A blood clot survivor claims the Government could wipe £200 million off the NHS bill if it tackled the condition that almost killed him.

Paul Westerman, from Catworth, spoke out on the eve of the budget, when chancellor Philip Hammond is likely to divulge plans to provide the healthcare service with a £20billion boost by 2023 - a suggestion mooted by the prime minister earlier this year.

Paul, 51, a former trustee of Thrombosis UK and an appointed member of the National Institute for Health and Care Excellence (NICE) in its examination of thromboembolic diseases, is pushing for the Government to review the cost of treatment for pulmonary embolism (PE) and deep vein thrombosis (DVT) - both of which can be easily prevented.

"Treating these conditions costs the NHS around £200 million every single year," he said. "DVT and PE are preventable conditions and by reviewing the current situation, backing vital research and product development, and looking into raising awareness, the Government can help save lives while looking at saving that money and reinvesting it into the service we all hold dear."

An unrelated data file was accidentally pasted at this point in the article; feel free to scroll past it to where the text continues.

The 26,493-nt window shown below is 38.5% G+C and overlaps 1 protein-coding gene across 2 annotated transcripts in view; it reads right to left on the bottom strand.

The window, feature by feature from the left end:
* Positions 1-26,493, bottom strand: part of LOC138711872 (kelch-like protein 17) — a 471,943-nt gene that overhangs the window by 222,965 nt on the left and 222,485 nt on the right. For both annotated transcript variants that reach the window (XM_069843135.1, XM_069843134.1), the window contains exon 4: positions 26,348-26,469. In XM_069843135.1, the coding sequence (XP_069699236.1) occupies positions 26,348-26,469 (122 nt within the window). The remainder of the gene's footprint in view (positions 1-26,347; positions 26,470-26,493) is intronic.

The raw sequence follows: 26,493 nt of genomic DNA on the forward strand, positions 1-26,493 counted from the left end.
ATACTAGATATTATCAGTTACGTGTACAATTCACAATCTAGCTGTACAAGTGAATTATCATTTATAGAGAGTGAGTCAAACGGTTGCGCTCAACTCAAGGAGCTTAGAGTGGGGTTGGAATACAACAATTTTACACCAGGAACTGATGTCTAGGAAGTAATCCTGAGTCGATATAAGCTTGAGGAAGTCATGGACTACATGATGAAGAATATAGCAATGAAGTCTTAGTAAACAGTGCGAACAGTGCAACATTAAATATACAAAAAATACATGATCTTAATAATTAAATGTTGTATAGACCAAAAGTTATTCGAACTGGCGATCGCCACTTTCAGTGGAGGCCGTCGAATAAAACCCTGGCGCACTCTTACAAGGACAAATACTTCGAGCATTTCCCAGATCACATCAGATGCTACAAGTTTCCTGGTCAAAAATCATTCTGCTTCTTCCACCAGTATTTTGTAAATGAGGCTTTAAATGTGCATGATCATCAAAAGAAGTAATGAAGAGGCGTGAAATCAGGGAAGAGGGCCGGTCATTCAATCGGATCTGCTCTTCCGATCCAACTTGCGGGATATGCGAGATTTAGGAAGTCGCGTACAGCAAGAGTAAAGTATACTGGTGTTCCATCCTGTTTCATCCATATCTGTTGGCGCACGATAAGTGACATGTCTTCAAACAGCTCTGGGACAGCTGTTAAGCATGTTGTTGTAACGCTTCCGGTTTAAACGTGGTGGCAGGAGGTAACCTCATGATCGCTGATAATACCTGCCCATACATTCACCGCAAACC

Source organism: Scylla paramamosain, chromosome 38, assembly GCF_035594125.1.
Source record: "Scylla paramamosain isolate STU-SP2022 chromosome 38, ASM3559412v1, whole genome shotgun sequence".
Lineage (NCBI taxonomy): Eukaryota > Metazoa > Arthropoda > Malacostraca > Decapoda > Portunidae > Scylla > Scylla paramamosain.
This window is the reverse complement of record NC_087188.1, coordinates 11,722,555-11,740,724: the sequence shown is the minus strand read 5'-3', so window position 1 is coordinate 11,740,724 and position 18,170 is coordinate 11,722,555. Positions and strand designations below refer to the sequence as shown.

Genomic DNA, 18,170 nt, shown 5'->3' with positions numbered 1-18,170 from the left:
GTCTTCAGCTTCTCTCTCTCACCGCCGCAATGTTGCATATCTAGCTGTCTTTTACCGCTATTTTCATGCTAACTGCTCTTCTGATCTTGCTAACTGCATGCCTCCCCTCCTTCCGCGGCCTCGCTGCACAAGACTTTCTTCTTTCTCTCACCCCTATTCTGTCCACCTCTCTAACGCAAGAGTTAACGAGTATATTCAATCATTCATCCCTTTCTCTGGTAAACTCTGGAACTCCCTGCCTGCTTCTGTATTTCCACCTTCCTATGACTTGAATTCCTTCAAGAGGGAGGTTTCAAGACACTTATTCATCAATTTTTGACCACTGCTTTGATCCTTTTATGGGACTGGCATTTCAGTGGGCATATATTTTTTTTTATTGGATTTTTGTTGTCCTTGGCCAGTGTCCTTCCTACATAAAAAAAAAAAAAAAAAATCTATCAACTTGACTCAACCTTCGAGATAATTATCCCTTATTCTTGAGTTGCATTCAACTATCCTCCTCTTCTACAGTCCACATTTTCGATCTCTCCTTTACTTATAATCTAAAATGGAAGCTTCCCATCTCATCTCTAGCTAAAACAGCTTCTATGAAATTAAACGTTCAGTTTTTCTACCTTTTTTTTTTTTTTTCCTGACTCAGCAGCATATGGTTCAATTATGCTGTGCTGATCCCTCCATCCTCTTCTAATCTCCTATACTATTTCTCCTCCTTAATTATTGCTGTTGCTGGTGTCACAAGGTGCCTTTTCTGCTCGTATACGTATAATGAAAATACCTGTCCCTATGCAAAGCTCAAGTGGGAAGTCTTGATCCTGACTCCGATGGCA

According to Thrombosis UK, blood clots kill more people each year than AIDS, breast cancer, prostate cancer and motor vehicle crashes combined.

It is also estimated that up to 60 per cent of cases in the UK occur during or after hospitalisation, making it the leading preventable cause of hospital deaths.

Paul almost died when a DVT he sustained in his lower limb after a tennis injury travelled through his heart to his lungs, causing a massive PE.

Since his illness he has founded RBR Active and the company is currently in the clinical trials stage of developing a ground-breaking product with medical backing which could drastically reduce the instances of DVT.

He added: "We all know the NHS is struggling and we have all been waiting a long time to find out how this Government intends to support it going forward.

"The budget on Monday is likely to be an opportunity for the chancellor to showcase his ideas for making a lump sum available to support it.

"However, as with any Government funding, you rob Peter to pay Paul. To find money for one area means cutting the budget somewhere else or raising taxes.

"By tackling conditions like DVT you can shave off a huge amount of unnecessary expenditure and therefore prevent money being taken from other services."